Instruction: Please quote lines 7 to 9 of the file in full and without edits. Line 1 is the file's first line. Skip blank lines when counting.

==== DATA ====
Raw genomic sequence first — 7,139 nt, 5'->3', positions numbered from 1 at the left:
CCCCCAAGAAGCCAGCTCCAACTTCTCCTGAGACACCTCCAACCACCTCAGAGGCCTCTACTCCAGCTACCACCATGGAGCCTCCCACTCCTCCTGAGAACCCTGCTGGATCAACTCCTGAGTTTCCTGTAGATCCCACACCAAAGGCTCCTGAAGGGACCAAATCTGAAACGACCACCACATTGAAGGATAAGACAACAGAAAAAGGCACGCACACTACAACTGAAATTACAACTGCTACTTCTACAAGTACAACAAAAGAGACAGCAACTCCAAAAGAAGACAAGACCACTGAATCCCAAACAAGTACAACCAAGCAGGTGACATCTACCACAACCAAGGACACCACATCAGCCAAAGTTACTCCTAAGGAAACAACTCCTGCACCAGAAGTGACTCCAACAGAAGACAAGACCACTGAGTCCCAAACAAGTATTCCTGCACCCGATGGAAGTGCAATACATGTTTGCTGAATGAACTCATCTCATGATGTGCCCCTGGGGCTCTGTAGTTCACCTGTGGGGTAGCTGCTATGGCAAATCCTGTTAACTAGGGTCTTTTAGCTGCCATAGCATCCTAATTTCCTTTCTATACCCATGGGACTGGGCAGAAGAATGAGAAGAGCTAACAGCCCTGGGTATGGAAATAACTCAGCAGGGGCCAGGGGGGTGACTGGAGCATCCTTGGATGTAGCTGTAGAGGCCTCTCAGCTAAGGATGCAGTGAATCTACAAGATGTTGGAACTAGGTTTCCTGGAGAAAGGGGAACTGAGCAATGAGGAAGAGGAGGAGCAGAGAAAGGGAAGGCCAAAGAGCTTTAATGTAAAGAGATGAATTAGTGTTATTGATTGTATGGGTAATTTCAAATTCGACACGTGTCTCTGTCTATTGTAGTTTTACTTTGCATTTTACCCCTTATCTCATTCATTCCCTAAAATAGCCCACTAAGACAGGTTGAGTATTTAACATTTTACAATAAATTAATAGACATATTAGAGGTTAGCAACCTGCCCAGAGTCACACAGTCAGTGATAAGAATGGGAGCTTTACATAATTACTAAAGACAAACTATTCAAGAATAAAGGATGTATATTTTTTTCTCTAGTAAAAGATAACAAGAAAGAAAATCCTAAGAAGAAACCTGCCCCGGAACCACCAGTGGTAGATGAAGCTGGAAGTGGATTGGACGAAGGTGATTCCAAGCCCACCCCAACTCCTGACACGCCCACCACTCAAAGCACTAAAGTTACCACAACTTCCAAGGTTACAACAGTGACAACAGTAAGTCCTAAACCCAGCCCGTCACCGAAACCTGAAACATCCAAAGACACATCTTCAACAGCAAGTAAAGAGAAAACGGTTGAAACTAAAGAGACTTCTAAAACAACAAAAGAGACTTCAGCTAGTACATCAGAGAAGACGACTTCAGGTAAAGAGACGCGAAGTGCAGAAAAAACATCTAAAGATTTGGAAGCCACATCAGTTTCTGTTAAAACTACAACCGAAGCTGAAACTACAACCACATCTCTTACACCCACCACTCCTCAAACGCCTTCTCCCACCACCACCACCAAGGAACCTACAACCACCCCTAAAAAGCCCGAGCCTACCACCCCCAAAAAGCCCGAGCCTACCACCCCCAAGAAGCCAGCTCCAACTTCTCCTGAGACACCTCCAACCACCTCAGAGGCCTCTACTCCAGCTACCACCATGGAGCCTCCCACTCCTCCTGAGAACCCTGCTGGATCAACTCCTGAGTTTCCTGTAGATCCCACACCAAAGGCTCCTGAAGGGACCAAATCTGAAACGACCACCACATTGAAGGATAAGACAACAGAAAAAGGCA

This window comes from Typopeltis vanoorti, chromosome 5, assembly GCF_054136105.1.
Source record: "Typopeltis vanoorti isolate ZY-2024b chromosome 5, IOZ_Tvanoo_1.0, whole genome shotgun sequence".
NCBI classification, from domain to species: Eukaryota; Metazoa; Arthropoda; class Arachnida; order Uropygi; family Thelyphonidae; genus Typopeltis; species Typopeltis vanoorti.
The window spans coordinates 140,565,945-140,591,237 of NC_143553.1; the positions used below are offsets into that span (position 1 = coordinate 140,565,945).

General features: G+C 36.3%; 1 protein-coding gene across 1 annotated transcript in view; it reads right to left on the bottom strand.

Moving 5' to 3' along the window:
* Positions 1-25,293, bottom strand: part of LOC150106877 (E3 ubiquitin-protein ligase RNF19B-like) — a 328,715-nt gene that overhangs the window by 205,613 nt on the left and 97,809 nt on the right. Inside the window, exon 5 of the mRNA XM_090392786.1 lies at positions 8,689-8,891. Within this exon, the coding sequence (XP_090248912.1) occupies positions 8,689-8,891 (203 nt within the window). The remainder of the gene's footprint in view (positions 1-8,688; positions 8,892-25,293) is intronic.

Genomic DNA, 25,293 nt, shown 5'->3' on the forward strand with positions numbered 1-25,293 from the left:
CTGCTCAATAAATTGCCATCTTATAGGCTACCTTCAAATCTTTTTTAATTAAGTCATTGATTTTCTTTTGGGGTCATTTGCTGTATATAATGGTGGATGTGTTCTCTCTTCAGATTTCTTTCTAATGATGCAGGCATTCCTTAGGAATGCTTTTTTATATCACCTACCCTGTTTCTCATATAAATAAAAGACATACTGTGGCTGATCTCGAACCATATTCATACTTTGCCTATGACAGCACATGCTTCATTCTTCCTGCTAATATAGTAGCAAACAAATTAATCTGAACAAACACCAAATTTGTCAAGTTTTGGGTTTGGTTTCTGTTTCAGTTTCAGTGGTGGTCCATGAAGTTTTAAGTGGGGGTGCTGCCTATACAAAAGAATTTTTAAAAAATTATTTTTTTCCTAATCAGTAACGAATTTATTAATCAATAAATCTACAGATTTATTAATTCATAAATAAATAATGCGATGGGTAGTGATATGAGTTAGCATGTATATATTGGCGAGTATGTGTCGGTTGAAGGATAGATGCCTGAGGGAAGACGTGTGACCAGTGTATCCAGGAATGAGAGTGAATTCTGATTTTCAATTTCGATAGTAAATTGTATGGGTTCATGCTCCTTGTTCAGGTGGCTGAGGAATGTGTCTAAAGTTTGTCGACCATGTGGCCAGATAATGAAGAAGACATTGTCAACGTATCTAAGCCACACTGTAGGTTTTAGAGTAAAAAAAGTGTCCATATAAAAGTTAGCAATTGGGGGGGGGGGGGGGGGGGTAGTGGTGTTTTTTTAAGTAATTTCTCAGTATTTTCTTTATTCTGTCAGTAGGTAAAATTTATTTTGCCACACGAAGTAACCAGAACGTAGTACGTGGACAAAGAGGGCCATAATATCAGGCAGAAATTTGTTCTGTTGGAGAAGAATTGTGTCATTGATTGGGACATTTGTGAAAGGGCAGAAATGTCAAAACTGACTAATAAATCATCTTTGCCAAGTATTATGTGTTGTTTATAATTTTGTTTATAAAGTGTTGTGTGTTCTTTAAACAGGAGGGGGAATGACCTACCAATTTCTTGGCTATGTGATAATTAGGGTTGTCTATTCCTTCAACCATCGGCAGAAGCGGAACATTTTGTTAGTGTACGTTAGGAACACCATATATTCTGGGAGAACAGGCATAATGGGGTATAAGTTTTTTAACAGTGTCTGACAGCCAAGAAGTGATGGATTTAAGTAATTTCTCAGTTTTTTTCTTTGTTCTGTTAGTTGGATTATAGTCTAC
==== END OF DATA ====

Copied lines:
General features: G+C 36.3%; 1 protein-coding gene across 1 annotated transcript in view; it reads right to left on the bottom strand.

Moving 5' to 3' along the window:
* Positions 1-25,293, bottom strand: part of LOC150106877 (E3 ubiquitin-protein ligase RNF19B-like) — a 328,715-nt gene that overhangs the window by 205,613 nt on the left and 97,809 nt on the right. Inside the window, exon 5 of the mRNA XM_090392786.1 lies at positions 8,689-8,891. Within this exon, the coding sequence (XP_090248912.1) occupies positions 8,689-8,891 (203 nt within the window). The remainder of the gene's footprint in view (positions 1-8,688; positions 8,892-25,293) is intronic.